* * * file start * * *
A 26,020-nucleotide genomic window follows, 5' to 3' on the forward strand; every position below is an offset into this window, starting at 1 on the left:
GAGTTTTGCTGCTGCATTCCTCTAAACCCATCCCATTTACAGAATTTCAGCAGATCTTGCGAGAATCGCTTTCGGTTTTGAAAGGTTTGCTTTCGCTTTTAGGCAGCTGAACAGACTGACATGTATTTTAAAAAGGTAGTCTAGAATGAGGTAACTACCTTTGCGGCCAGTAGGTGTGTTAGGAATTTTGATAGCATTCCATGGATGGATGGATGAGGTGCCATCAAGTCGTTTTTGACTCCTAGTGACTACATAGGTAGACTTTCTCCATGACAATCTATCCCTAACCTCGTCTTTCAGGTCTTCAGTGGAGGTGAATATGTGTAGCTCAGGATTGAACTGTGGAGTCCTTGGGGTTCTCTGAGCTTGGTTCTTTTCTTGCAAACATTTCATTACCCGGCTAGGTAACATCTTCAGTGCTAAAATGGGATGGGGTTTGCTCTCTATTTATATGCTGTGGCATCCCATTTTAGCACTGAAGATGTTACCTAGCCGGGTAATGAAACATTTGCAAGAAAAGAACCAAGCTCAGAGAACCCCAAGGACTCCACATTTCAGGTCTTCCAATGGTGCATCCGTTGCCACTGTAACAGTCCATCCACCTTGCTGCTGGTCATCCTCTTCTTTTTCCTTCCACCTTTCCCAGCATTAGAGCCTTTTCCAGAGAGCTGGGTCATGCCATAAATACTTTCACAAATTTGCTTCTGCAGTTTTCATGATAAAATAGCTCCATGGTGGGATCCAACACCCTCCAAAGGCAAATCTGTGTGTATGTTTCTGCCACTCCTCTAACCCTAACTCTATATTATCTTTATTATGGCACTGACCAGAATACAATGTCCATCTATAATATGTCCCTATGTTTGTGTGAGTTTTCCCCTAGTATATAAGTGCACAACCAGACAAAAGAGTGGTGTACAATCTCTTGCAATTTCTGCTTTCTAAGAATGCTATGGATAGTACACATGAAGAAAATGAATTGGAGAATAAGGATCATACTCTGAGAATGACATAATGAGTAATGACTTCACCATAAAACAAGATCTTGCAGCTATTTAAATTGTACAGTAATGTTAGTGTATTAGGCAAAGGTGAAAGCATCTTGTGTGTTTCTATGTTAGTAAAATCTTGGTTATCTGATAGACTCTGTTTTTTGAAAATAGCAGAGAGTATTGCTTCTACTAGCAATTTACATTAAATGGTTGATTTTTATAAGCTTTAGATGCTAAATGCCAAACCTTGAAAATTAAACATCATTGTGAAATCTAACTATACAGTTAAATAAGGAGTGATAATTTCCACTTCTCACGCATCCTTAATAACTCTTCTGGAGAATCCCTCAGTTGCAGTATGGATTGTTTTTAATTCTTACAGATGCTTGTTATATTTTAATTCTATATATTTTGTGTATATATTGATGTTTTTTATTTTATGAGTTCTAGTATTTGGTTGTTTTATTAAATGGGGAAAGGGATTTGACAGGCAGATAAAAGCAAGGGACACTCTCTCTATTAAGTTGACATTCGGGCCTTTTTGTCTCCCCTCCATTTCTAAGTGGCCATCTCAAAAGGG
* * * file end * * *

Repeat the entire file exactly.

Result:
A 26,020-nucleotide genomic window follows, 5' to 3' on the forward strand; every position below is an offset into this window, starting at 1 on the left:
GAGTTTTGCTGCTGCATTCCTCTAAACCCATCCCATTTACAGAATTTCAGCAGATCTTGCGAGAATCGCTTTCGGTTTTGAAAGGTTTGCTTTCGCTTTTAGGCAGCTGAACAGACTGACATGTATTTTAAAAAGGTAGTCTAGAATGAGGTAACTACCTTTGCGGCCAGTAGGTGTGTTAGGAATTTTGATAGCATTCCATGGATGGATGGATGAGGTGCCATCAAGTCGTTTTTGACTCCTAGTGACTACATAGGTAGACTTTCTCCATGACAATCTATCCCTAACCTCGTCTTTCAGGTCTTCAGTGGAGGTGAATATGTGTAGCTCAGGATTGAACTGTGGAGTCCTTGGGGTTCTCTGAGCTTGGTTCTTTTCTTGCAAACATTTCATTACCCGGCTAGGTAACATCTTCAGTGCTAAAATGGGATGGGGTTTGCTCTCTATTTATATGCTGTGGCATCCCATTTTAGCACTGAAGATGTTACCTAGCCGGGTAATGAAACATTTGCAAGAAAAGAACCAAGCTCAGAGAACCCCAAGGACTCCACATTTCAGGTCTTCCAATGGTGCATCCGTTGCCACTGTAACAGTCCATCCACCTTGCTGCTGGTCATCCTCTTCTTTTTCCTTCCACCTTTCCCAGCATTAGAGCCTTTTCCAGAGAGCTGGGTCATGCCATAAATACTTTCACAAATTTGCTTCTGCAGTTTTCATGATAAAATAGCTCCATGGTGGGATCCAACACCCTCCAAAGGCAAATCTGTGTGTATGTTTCTGCCACTCCTCTAACCCTAACTCTATATTATCTTTATTATGGCACTGACCAGAATACAATGTCCATCTATAATATGTCCCTATGTTTGTGTGAGTTTTCCCCTAGTATATAAGTGCACAACCAGACAAAAGAGTGGTGTACAATCTCTTGCAATTTCTGCTTTCTAAGAATGCTATGGATAGTACACATGAAGAAAATGAATTGGAGAATAAGGATCATACTCTGAGAATGACATAATGAGTAATGACTTCACCATAAAACAAGATCTTGCAGCTATTTAAATTGTACAGTAATGTTAGTGTATTAGGCAAAGGTGAAAGCATCTTGTGTGTTTCTATGTTAGTAAAATCTTGGTTATCTGATAGACTCTGTTTTTTGAAAATAGCAGAGAGTATTGCTTCTACTAGCAATTTACATTAAATGGTTGATTTTTATAAGCTTTAGATGCTAAATGCCAAACCTTGAAAATTAAACATCATTGTGAAATCTAACTATACAGTTAAATAAGGAGTGATAATTTCCACTTCTCACGCATCCTTAATAACTCTTCTGGAGAATCCCTCAGTTGCAGTATGGATTGTTTTTAATTCTTACAGATGCTTGTTATATTTTAATTCTATATATTTTGTGTATATATTGATGTTTTTTATTTTATGAGTTCTAGTATTTGGTTGTTTTATTAAATGGGGAAAGGGATTTGACAGGCAGATAAAAGCAAGGGACACTCTCTCTATTAAGTTGACATTCGGGCCTTTTTGTCTCCCCTCCATTTCTAAGTGGCCATCTCAAAAGGG